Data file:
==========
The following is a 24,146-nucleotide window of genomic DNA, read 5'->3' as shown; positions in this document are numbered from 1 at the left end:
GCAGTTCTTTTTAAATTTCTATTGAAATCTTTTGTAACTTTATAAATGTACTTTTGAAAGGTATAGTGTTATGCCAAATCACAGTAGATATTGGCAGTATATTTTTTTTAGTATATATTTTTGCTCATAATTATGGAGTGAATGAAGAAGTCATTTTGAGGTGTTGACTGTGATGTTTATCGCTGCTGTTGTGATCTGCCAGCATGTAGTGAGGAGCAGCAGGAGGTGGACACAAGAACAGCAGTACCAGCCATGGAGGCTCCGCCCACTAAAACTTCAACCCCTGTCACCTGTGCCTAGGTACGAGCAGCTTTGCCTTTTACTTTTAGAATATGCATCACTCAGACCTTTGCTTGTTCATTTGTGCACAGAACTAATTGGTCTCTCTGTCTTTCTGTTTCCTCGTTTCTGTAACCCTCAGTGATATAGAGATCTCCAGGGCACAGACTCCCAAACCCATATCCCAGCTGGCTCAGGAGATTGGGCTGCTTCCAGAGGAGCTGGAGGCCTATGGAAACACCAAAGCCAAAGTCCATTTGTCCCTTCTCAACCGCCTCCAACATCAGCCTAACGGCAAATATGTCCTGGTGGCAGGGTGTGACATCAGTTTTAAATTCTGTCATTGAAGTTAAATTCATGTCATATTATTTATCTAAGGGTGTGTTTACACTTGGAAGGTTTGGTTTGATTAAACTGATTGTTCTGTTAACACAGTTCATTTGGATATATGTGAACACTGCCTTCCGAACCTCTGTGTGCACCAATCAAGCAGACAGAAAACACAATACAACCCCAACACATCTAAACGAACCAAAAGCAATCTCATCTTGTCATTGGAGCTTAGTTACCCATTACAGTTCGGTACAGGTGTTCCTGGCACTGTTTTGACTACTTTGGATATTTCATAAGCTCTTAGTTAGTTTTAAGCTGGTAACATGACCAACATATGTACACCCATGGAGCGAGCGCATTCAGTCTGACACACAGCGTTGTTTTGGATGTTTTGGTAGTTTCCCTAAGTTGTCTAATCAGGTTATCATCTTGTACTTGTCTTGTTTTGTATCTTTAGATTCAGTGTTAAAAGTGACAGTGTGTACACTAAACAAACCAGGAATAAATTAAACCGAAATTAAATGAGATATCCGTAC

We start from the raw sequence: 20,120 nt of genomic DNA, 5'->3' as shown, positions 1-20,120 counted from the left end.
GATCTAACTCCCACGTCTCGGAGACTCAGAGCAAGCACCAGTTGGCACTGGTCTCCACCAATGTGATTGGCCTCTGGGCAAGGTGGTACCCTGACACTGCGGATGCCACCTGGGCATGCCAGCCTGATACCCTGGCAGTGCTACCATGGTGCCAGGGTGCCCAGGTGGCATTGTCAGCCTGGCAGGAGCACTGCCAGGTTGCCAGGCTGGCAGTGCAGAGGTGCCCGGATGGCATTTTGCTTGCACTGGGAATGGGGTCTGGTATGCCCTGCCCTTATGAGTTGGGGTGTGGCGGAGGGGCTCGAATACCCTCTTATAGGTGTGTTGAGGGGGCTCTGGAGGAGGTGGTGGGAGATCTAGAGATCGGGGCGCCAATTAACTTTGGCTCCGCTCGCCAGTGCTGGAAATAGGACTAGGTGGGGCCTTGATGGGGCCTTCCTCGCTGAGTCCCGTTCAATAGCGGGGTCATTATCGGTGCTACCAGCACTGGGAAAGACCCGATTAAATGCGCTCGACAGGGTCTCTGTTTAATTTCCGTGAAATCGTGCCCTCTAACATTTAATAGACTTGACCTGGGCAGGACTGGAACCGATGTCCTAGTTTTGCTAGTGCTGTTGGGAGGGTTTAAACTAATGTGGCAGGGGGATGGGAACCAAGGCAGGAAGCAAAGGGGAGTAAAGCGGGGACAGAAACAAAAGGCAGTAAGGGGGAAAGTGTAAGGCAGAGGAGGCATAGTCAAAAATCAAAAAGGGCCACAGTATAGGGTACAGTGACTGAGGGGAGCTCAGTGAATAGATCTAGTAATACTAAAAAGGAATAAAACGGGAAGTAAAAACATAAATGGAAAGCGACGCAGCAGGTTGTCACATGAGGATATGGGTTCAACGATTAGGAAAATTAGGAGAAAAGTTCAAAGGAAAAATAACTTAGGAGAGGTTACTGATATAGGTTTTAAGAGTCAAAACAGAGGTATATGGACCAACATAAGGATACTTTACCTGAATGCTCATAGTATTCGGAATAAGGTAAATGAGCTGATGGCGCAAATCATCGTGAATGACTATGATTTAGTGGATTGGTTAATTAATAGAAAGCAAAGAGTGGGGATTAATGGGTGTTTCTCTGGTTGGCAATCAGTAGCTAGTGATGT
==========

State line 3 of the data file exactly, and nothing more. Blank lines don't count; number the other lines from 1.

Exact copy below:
We start from the raw sequence: 20,120 nt of genomic DNA, 5'->3' as shown, positions 1-20,120 counted from the left end.